Sources
Department of the Navy, The Loss of Flight 19, retrieved 11/21/10, history.navy.mil/faqs/faq15-1.htm
McDonell, Michael, Lost Patrol, retrieved 11/21/10, history.navy.mil/faqs/faq15-2.htm

About Shelly Barclay

Shelly Barclay writes on a variety of topics from animal facts to mysteries in history. Her main focus is military and political history. She is a writer for the Boston History Examiner, Military History Examiner and the Boston American Revolution History Examiner. She also writes for a local historical society newsletter. Shelly was a professional cook for 10 years and still has a passion for food. She cooks and writes about cooking nearly every day. She produces a wide variety of content, on top of her niches. Shelly is a stepmother, a former military, current veteran wife, sister of four and aunt of seven (so far).

One comment

  1. George A. Cepeda

    Some years back, I happened to see a program on the History Channel or Discovery Channel about the Bermuda Triangle. It's thought that there might be a more prosaic explanation for Flight 19's disappearance and eventual crash site. The instructor got confused into the flight and wouldn't listen to the students and let someone else with a functioning compass take over… Of course, being good subordinates they kept on following the flight lead despite his disorientation. Finally, they did turn back and it's thought they actually made it over land — far north of their base at Fort Lauderdale.

    A radar made contact with several unknown aircraft but they, of course, couldn't reach them on radio. The course those planes took would have crossed over into Georgia and possibly end up over swampland. At least that's the theory of one researcher. The problem today would be finding rusted out aircraft frames in marsh that's full of poisonous snakes, possibly alligators, and generally inhospitable for searchers. There was a serious proposal to use a satellite with an infrared sensor — they could possibly sort out heat differences between the swamp and metal of any crashed aircraft — but as far as I know nothing ever came of that.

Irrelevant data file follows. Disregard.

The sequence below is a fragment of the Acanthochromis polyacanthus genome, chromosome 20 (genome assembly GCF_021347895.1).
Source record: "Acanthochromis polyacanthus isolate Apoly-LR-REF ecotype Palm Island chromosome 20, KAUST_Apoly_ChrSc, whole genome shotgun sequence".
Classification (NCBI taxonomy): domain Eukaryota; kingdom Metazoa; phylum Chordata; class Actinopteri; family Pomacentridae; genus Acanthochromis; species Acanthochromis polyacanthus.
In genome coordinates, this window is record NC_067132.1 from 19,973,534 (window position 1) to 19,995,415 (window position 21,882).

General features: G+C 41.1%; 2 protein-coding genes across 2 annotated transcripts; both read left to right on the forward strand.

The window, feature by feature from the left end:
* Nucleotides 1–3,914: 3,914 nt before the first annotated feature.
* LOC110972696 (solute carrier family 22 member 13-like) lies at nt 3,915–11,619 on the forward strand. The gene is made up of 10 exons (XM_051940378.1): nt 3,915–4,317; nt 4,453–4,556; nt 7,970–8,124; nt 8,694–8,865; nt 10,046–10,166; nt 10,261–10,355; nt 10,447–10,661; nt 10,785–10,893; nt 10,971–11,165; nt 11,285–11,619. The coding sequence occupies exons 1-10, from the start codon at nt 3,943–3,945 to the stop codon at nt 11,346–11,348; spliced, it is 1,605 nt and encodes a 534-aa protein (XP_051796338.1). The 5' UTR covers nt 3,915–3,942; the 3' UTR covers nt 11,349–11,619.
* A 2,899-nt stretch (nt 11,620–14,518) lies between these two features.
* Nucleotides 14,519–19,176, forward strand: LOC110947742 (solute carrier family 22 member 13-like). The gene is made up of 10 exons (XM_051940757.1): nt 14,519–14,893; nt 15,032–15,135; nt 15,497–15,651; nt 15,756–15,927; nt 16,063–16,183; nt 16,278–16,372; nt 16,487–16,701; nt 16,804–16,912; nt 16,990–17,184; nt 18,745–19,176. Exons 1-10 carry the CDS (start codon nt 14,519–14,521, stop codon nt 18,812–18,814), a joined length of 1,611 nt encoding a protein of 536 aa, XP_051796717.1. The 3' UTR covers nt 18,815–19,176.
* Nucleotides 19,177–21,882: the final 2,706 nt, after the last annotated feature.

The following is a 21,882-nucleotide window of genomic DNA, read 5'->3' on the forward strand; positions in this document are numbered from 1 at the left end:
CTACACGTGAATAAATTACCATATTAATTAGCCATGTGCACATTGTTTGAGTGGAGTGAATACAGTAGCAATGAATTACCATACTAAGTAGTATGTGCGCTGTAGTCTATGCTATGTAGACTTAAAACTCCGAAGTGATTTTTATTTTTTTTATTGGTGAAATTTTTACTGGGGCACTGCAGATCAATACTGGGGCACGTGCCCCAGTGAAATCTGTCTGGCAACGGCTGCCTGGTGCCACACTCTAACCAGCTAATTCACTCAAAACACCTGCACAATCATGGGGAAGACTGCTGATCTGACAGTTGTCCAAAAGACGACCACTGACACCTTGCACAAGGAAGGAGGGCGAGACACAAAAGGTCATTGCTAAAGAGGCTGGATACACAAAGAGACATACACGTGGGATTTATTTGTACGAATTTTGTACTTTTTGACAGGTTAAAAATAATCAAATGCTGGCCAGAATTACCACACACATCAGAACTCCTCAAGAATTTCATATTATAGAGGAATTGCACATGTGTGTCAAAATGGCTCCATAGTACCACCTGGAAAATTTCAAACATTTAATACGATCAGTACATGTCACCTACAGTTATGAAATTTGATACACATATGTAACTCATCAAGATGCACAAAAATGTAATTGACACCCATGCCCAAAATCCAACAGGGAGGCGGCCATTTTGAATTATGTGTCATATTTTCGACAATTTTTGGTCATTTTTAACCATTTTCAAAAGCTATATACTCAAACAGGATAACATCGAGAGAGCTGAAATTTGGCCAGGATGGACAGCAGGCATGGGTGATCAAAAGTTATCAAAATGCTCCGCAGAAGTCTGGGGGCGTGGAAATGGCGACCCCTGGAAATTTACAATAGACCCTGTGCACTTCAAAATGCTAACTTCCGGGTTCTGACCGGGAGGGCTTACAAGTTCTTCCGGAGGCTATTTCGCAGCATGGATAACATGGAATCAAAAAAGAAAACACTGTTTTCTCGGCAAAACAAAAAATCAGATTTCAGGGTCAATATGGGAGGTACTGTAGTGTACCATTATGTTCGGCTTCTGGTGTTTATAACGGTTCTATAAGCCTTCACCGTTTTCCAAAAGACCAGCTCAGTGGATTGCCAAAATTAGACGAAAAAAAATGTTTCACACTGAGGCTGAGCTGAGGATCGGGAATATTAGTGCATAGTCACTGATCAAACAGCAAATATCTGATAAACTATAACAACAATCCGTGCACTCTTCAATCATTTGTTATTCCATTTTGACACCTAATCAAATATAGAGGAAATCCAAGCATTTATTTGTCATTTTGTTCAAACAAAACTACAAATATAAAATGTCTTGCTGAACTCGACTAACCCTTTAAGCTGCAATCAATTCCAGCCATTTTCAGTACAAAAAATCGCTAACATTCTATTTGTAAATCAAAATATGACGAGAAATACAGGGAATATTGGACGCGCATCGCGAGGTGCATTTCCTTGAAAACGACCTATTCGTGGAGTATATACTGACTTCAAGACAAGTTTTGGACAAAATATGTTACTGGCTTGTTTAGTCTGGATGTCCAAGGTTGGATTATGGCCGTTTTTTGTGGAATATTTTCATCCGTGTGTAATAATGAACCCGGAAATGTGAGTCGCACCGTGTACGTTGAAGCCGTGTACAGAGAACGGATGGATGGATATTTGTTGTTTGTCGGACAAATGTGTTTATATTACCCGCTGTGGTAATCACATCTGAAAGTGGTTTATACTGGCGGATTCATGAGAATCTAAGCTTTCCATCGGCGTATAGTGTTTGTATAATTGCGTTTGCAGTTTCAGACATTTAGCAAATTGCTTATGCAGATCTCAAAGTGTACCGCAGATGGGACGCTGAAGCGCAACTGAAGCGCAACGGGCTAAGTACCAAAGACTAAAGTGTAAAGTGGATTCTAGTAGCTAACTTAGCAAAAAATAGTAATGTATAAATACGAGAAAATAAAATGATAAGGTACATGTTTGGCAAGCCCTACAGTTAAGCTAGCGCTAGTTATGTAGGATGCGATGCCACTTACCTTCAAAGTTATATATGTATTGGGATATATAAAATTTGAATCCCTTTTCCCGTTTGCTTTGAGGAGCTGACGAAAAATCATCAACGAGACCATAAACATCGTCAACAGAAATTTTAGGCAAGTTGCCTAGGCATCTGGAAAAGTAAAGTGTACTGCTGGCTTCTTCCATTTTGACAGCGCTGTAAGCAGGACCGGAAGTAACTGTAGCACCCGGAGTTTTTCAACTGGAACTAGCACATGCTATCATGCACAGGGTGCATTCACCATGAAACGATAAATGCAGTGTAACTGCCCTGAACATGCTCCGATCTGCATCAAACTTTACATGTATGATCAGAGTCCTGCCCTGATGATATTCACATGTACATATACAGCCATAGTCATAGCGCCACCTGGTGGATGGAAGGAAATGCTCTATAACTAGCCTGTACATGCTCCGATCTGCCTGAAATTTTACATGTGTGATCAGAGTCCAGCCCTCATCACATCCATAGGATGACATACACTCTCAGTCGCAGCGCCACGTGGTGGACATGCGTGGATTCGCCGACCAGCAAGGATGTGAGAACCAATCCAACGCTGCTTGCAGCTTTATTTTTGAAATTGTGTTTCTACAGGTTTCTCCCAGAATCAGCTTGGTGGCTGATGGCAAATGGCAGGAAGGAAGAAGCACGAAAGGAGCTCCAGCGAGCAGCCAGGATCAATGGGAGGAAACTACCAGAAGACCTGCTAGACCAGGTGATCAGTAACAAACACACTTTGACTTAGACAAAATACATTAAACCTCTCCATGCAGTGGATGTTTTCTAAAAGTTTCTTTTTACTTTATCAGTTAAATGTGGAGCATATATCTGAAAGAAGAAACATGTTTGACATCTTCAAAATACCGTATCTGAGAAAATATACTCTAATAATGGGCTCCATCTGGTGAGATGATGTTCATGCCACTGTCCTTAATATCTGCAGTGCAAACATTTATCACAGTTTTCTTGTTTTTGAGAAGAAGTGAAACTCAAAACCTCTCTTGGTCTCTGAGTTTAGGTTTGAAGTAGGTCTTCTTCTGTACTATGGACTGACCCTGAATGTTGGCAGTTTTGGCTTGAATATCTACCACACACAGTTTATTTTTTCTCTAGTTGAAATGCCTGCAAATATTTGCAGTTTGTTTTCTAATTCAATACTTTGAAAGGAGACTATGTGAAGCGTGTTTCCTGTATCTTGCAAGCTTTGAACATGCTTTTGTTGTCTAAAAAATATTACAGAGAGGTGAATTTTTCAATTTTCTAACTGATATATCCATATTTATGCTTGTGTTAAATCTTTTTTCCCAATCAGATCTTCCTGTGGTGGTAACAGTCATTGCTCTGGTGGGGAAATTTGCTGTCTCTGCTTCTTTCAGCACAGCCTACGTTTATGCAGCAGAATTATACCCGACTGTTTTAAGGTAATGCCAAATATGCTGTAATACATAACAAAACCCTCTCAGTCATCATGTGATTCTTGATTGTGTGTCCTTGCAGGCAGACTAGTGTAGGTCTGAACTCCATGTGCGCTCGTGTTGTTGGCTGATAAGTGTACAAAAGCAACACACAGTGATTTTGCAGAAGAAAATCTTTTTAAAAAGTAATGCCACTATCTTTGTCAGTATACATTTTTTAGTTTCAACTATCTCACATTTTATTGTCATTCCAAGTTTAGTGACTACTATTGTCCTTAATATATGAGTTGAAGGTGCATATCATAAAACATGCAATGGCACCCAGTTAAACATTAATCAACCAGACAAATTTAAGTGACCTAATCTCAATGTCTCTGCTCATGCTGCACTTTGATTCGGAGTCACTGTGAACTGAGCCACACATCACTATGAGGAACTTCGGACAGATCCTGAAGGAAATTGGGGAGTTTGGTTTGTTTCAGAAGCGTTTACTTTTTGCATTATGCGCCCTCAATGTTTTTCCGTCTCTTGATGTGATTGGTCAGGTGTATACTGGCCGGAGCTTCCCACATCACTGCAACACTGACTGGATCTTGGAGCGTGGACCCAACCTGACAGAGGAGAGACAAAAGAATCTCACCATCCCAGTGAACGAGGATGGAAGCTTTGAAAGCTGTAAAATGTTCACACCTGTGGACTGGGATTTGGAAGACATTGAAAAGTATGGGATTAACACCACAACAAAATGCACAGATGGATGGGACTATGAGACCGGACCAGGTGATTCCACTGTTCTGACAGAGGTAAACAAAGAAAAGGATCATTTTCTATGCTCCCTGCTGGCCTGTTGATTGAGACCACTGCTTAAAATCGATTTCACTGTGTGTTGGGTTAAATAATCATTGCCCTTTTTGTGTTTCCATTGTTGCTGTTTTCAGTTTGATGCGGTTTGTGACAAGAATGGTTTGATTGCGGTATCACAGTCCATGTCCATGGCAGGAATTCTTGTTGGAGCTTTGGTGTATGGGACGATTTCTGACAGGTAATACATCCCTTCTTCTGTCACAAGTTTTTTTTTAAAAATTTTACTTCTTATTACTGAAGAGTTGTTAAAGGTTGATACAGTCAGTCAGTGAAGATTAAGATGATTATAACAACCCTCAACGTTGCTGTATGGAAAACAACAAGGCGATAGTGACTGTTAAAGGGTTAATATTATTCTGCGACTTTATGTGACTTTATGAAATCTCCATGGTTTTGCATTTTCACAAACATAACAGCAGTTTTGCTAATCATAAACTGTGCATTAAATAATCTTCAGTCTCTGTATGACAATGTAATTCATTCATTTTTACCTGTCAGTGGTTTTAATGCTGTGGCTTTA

There are several problems with trying to find Avengers off the coast of Florida. In total, somewhere over 100 Avengers crashed off the coast of Florida during the operational life of the type… I know of at least 3 Avengers discovered in the past 20 years and none of them panned out as Flight 19 planes to my knowledge. Of course, there is the issue of the exact crash zone of the planes — they probably didn't ditch in exactly the same point and may be miles apart — did it actually happen over land or off the eastern seaboard of Florida.

    Another complication is the ocean current. Unless these planes settled into the water and got anchored to the bottom somehow there is a possibility of the airframes being dragged dozens if not over a 100 miles from their initial crash points. Not as ridiculous as it sounds — there have been documented discoveries of aircraft wrecks dozens of miles from the initial crashpoint and the only logical explanation besides bad crash point estimation is that strong ocean current dragged them far away where they initially sunk.

    The weirdest ocean current "repositioning" story I've heard of was a small yacht being dragged from off the eastern US seaboard all the way to the coastal water off of Europe! Think about it — that's thousands of miles but maybe still doable if the boat hadn't impacted and dug into the bottom at its sink point.